On August 20th, the price of the Turkish Lira fell after US President Donald Trump declared that there would be “no concessions” with Turkey over the detained US Pastor.
In an interview with Reuters on August 20th, Donald Trump rejected agreeing to any demands from Turkey to gain the release of Andrew Brunson. He also said that he wasn’t concerned that his tough stance could end up hurting European and emerging market economies.
Trump also claimed that he thought he and Turkish President Recep Tayyip Erdogan had a deal after he helped persuade Israel to release a detained Turkish citizen. He thought that Erdogan would reciprocate his actions and release Andrew Brunson, who denies all allegations that he was involved in the failed coup attempt of 2016.
“I think it’s very sad what Turkey is doing. I think they’re making a terrible mistake. There will be no concessions,” Donald Trump said.
Turkey’s demands include the US to hand over Fethullah Gulen, a Turkish cleric in the United States suspected in the coup plot against Erdogan, however that request has been refused.
Trump and Erdogan met in Brussels for a NATO summit in mid-July where they discussed Brunson’s case and what could be the way forward to release the pastor, according an unnamed senior White House official, cited by Reuters. Turkey request US help to persuade Israel to release a Turkish woman, who was held in Israel. In exchange Turkey was presumably supposed to release the pastor.
Trump said he had kept his side of the deal. “I got that person out for him. I expect him to let this very innocent and wonderful man and great father and great Christian out of Turkey,” he said.
Reuters reported that Israel confirmed that Trump had requested Ebru Ozkan’s release, deported her on July 15. Ankara has denied ever agreeing to free Brunson in return.
As closing Trump commented: “I like Turkey. I like the people of Turkey very much. Until now I had a very good relationship as you know with the president. I got along with him great. I had a very good relationship. But it can’t be a one-way street. It’s no longer a one-way street for the United States.”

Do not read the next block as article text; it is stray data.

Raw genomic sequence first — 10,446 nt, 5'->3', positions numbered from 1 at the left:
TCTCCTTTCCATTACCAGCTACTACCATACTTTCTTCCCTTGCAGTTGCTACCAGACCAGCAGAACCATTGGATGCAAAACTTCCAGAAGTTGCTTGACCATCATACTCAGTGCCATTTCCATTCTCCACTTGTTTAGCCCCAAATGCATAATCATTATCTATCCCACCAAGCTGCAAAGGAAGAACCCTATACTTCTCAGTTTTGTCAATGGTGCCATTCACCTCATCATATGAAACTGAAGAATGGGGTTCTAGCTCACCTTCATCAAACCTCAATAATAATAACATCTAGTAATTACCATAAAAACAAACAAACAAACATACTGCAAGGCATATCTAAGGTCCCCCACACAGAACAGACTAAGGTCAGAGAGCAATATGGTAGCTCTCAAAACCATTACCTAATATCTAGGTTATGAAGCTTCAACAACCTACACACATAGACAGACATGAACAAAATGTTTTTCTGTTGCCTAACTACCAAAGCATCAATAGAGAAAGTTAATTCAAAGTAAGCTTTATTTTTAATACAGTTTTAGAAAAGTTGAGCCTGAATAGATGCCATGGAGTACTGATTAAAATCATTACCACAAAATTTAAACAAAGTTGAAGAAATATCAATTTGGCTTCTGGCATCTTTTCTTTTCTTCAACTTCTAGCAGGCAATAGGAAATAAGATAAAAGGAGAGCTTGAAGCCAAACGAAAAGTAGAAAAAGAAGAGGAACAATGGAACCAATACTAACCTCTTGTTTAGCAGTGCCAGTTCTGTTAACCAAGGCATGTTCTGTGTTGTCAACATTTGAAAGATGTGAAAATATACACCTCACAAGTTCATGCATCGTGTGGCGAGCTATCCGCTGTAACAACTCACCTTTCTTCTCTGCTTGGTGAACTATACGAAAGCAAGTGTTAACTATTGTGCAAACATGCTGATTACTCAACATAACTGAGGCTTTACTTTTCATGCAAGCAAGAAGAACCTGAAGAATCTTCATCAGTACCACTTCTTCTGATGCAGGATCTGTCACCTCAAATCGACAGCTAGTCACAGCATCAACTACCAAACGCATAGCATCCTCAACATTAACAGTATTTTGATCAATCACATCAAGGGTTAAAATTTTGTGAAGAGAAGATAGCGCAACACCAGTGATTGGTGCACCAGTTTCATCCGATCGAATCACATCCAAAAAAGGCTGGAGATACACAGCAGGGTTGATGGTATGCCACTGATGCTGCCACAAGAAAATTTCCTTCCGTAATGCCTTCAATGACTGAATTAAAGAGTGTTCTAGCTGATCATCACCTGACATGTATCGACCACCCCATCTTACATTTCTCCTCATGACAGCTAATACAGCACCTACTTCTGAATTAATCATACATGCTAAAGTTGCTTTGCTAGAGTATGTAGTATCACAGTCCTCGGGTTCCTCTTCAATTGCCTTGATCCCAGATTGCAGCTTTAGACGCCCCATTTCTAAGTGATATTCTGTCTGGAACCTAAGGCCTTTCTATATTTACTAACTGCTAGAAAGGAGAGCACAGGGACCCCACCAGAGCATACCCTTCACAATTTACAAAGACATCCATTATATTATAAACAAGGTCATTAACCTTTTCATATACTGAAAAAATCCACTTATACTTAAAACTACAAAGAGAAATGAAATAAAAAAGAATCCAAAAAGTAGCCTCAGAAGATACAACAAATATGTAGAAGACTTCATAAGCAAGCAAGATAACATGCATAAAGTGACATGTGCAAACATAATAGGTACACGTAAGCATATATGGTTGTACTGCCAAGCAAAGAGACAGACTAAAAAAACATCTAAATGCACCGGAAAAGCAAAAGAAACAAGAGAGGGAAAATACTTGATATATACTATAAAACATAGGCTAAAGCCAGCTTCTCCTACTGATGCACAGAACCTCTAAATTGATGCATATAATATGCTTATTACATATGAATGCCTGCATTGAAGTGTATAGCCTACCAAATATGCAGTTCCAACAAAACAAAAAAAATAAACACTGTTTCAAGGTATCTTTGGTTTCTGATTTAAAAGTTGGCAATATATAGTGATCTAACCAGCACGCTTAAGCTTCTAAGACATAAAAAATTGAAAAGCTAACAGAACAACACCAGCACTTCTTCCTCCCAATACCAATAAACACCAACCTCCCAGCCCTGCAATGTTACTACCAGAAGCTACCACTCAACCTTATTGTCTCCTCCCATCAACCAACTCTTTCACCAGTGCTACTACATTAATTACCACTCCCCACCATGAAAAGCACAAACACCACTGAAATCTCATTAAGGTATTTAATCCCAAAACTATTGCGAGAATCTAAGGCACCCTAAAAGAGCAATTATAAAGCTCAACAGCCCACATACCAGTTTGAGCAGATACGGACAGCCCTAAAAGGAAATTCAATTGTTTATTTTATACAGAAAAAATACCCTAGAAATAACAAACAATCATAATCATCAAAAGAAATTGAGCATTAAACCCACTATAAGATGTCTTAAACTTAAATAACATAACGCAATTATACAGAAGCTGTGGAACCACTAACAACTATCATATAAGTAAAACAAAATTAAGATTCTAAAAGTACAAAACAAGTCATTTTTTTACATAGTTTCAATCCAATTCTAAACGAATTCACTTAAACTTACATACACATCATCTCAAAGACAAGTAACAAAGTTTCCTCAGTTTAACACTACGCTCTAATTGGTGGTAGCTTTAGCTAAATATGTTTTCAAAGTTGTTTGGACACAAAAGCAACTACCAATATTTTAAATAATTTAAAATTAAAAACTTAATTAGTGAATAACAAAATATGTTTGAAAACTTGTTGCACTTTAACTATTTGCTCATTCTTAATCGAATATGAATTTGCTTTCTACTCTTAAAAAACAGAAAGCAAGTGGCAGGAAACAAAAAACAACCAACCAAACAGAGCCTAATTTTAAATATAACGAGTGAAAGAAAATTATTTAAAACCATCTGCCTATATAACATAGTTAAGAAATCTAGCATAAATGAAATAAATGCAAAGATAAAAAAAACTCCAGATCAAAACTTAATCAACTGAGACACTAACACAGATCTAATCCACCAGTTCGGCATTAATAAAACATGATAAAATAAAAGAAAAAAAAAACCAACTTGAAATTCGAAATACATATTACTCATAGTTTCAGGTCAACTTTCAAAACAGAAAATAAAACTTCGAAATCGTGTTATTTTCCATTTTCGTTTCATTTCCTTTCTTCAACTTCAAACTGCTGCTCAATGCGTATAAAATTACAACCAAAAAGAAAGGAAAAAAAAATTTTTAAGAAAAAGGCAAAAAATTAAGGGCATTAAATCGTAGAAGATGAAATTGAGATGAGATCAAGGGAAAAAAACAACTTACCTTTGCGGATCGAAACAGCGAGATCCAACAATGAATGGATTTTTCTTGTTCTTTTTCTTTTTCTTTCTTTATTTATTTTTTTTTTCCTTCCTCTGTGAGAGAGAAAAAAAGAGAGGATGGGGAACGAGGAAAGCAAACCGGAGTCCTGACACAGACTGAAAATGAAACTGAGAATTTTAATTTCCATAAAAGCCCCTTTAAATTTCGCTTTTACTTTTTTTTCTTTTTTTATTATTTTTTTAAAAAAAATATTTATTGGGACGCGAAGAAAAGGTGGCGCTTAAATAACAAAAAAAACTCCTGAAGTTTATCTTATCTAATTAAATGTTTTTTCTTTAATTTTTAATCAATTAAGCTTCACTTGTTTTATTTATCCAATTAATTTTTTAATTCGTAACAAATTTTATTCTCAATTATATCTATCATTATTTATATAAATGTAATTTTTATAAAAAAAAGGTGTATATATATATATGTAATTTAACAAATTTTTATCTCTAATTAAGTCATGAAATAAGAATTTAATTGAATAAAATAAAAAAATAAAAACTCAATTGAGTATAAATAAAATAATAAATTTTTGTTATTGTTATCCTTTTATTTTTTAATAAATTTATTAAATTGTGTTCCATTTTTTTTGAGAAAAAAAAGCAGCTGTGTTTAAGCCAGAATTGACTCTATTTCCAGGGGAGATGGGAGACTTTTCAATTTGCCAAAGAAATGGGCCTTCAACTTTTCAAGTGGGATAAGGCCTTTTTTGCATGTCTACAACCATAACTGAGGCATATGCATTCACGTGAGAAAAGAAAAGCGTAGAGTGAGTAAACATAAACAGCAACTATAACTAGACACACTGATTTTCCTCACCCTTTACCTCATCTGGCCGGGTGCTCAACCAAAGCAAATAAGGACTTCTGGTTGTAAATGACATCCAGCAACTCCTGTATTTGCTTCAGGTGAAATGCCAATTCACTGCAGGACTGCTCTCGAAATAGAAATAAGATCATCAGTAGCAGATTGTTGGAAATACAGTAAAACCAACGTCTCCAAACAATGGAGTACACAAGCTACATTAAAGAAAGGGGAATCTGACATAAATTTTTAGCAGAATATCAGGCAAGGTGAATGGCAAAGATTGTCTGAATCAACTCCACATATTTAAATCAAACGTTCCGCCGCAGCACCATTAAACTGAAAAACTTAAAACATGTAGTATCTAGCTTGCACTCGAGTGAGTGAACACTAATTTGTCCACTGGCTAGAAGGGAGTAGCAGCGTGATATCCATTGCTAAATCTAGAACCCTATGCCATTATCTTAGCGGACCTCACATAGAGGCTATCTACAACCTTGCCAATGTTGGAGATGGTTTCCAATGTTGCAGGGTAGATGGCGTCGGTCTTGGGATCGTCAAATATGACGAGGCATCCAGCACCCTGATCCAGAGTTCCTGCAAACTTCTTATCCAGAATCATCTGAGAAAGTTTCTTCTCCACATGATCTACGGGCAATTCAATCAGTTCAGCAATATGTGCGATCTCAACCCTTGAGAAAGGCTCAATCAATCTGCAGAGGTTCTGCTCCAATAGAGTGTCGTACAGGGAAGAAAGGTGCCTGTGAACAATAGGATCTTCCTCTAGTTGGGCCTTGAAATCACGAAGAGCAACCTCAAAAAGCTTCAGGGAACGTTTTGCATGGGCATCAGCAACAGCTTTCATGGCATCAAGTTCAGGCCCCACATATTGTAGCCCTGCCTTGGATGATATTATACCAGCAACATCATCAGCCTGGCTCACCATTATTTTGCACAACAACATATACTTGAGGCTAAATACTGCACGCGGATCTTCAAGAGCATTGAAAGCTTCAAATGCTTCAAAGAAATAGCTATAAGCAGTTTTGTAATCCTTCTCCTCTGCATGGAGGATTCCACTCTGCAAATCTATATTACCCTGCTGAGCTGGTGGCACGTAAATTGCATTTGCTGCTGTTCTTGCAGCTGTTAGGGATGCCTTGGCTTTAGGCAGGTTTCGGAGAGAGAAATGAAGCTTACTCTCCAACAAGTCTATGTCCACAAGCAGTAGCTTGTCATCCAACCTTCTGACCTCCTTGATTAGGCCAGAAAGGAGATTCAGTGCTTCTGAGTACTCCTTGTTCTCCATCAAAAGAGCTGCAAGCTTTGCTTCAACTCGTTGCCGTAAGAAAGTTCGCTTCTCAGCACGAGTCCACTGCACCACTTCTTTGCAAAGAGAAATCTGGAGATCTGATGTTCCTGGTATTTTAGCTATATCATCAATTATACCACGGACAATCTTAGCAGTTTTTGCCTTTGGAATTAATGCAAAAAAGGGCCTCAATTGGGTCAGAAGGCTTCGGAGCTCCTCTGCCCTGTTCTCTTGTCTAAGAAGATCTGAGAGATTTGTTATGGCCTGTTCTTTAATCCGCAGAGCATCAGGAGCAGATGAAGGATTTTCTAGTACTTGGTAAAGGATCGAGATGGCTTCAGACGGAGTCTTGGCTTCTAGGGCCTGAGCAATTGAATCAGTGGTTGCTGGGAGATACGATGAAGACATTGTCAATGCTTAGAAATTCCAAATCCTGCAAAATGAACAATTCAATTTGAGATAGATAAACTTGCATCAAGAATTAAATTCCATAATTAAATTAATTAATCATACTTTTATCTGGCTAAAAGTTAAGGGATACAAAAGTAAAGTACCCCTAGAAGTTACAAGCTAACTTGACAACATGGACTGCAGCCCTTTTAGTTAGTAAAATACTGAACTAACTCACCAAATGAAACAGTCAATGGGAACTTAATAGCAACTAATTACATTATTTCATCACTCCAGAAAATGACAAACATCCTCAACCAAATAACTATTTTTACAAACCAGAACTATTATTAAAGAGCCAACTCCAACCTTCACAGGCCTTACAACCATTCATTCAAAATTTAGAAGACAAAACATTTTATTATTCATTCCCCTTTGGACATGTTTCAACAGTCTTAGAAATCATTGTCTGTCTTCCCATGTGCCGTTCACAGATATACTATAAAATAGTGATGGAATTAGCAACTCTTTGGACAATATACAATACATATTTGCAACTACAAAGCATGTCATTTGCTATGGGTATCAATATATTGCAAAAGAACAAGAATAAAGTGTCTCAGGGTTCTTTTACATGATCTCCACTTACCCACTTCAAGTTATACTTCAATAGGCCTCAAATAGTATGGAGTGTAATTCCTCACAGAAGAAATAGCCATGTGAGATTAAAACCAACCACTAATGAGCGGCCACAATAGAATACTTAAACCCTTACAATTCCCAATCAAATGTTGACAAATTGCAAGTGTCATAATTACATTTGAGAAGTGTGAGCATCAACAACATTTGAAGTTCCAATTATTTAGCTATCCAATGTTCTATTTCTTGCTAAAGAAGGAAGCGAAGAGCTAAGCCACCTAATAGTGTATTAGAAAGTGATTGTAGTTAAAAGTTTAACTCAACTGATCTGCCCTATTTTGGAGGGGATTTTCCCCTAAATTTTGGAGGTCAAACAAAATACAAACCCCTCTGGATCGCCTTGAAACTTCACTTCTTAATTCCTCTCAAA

Following Trump’s comments, the Turkish lira collapsed in value once again on the morning of August 21st. As reported by Reuters, the lira TRYTOM=D3 stood at 6.16 against the U.S. currency on the morning of August 21st, down from a close of 6.0865 on August 20th, when Turkish markets entered a holiday to mark the Muslim Eid al-Adha festival which continues for the rest of this week.
There has been no response from Turkish officials during their speeches after the prayers to mark the start of the holiday. Reuters cited Devlet Bahceli, leader of a nationalist party allied with Erdogan’s AK Party, told reporters: “We have no business with those who love Brunson more than us.”
On August 20th, President Erdogan promised that Turks would not be brought “to their knees” by the crisis of the lira.
The lira has lost quite a bit of its value against the US dollar in 2018, but the sharp collapse began when on August 1st the US imposed sanctions on two Turkish ministers. The biggest hit, however, was Trump’s decision to double import tariffs on Turkish steel and aluminum due to Turkey’s refusal to release Andrew Brunson. Turkey retaliated with tariffs of their own on US products such as electronics, cars, tobacco and alcohol, however it only managed to recover a bit of the lira’s value before the August 21st drop. So far in the year, the Turkish lira has lost about 40% of its value against the US dollar.
On August 16th, U.S. Treasury Secretary Steven Mnuchin told U.S. President Donald Trump at a cabinet meeting that more sanctions were ready to be imposed if the American pastor was not freed.
As a result of the collapse of the lira, Standard & Poor’s and Moody’s on August 18th downgraded Turkey’s debt to “junk.” As cited by This is Money, Moody’s cut Turkey’s sovereign rating to Ba3, from Ba2, and gave it a ‘negative’ outlook. S&P downgraded its long-term foreign currency sovereign rating, and forecast Turkey will fall into recession next year, with the economy shrinking by 0.5 per cent.
This is Money also cited S&P, which said that the collapsing lira will increase the risk for Turkey’s banks and make it “increasingly burdensome” for Turkish firms to finance currency debt.
The outlet also cited Moody’s which said that Turkey lacks a “credible” plan to tackle the root causes of its financial problems. Its currency crisis has caused contagion in emerging markets, with falls in the South African rand, the Mexican peso and the Indian rupee.